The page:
The Army will soon launch a one-year pilot program designed to improve services for sexual assault victims.
The pilot, part of a planned redesign of the Sexual Harassment/Assault Response and Prevention program, will take place on six installations and the Army Reserve. The Army National Guard is not involved while under state authority.
Army officials last week announced the pilot, which involves establishing a fusion directorate designed to care for, protect and empower victims. The director will offer an additional reporting mechanism and coordinated medical, investigative, legal and support services that are independent of a victim’s immediate command.
In a letter to the force, Army senior leaders said the pilot is part of an unprecedented review of how the Army cares for its people that has taken place over the past year and a half.
“We have identified that structural changes are needed in the Army’s Sexual Harassment and Assault Response and Prevention (SHARP) program,” said Army Secretary Christine E. Wormuth, Army Chief of Staff Gen. James C. McConville and Sgt. Maj. of the Army Michael A. Grinston.
“The Fusion Directorates will prioritize victim care by integrating and synchronizing multiple response functions, increasing transparency of the sexual assault adjudication process, and providing an alternate independent reporting process outside the immediate chain of command,” they said.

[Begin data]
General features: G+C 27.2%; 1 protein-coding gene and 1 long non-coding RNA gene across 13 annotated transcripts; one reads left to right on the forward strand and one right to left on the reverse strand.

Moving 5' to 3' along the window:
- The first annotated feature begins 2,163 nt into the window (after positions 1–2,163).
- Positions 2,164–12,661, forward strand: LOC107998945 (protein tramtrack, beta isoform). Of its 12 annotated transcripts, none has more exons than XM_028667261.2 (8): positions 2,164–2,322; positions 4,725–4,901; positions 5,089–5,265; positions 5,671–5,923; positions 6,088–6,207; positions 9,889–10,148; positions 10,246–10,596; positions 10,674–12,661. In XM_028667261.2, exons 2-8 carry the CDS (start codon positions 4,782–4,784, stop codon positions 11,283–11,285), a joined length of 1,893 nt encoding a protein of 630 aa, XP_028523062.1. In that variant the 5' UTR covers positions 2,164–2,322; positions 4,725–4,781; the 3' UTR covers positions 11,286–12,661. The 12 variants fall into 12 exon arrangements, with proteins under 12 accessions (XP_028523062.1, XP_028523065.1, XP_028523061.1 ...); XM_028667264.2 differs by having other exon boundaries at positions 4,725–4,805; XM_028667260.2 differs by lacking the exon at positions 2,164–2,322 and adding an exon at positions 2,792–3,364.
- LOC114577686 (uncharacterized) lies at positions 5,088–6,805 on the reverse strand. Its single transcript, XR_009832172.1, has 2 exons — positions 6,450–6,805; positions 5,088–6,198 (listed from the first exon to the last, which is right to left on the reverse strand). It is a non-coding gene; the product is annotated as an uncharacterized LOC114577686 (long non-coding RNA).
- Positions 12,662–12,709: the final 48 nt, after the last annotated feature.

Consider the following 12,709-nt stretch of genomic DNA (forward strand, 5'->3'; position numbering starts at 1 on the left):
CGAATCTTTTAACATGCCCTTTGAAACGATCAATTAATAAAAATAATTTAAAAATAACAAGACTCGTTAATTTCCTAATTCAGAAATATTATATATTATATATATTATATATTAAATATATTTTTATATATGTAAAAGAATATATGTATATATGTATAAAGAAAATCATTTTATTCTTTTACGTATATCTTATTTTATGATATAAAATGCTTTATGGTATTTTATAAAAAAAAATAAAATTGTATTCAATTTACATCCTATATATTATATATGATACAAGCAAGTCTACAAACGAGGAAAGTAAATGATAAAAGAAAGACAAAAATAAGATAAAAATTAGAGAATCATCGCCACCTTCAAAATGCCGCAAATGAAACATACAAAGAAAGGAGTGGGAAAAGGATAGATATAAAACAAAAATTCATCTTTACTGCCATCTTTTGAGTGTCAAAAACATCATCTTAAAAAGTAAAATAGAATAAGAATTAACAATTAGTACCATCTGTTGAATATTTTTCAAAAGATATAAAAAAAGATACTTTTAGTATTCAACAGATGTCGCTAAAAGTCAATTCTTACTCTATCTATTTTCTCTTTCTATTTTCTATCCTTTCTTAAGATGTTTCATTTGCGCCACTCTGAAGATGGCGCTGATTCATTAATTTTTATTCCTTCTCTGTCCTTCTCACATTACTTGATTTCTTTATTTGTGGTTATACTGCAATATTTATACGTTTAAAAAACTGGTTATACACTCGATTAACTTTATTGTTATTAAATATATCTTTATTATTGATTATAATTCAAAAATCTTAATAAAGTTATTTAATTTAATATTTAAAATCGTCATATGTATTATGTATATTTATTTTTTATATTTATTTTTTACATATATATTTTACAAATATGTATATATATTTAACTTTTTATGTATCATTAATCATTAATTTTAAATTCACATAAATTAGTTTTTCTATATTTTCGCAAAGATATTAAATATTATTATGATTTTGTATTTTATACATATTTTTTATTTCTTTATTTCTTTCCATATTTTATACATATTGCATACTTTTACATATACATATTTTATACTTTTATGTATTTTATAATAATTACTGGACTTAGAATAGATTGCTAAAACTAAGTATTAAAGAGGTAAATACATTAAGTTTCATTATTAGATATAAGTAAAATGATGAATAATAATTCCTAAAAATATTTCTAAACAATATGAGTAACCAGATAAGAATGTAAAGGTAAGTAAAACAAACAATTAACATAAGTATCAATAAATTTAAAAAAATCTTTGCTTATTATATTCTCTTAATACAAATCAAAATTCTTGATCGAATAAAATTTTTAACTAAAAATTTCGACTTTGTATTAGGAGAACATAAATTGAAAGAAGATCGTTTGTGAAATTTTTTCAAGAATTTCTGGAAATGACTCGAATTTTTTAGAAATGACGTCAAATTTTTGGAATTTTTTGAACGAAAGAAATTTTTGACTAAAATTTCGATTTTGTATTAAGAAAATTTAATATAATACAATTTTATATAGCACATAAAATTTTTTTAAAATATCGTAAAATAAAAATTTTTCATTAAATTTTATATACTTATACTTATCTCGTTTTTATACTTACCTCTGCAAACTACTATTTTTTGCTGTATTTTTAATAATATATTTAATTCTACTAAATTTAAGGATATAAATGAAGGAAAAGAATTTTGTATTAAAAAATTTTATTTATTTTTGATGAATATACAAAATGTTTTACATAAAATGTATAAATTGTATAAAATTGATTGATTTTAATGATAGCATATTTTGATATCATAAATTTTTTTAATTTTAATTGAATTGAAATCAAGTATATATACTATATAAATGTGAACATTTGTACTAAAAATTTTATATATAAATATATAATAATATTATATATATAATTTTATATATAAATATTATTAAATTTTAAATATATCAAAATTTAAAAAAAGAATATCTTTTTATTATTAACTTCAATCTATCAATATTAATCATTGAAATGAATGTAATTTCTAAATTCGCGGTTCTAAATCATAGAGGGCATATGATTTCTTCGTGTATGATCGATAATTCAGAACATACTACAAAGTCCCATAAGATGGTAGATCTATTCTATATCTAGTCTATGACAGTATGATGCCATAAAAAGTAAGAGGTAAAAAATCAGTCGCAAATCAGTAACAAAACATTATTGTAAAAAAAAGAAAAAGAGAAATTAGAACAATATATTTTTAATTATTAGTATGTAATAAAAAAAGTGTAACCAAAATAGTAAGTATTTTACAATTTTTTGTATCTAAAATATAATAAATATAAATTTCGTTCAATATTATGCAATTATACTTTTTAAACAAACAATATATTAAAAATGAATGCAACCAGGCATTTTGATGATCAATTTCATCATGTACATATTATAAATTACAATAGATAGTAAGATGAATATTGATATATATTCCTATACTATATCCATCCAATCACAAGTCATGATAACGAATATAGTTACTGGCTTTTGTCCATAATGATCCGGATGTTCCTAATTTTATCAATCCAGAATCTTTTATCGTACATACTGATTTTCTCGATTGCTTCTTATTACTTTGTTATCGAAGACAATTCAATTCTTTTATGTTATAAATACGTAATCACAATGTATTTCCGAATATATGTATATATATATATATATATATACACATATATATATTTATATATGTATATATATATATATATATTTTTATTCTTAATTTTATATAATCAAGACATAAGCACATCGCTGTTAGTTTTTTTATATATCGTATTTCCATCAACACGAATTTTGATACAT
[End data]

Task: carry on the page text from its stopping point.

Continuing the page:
Officials said the Guard is not currently participating due to the complex, joint nature of the organization.
“The National Guard serves a unique dual mission across 50 states, three territories and the District of Columbia, each with their own laws,” according to an Army release. “There are multiple types of duty statuses for Guard soldiers, who can be deployed by their state governor or the federal government. However, all components, including the National Guard, are actively involved in the planning effort to ensure that the fusion directorate model will work Army-wide.”
Officials said the Guard will develop a product that “meets the intent of the fusion directorate” that will include both the Air Guard and Army Guard.
The pilot programs will begin in October at Aberdeen Proving Ground, Maryland; Schofield Barracks, Hawaii; Fort Bragg, North Carolina; Fort Irwin, California; Fort Riley, Kansas; and Fort Sill, Oklahoma. The Army Reserve’s 99th Readiness Division will also participate.
Army leaders said the pilots will “inform future decisions on enduring program changes, possible expansion of Fusion Directorates to additional installations, and the building of a similar capability in the Army National Guard.”
“Our Army needs your help and support as we test this new approach to improving our response and support to victims of sexual harassment and sexual assault,” they said. “We all have a responsibility to ensure soldiers, civilians and family members feel comfortable raising allegations of sexual harassment or sexual assault, know where and how to access services, quickly receive care and protection, and are treated with dignity and respect throughout the process.”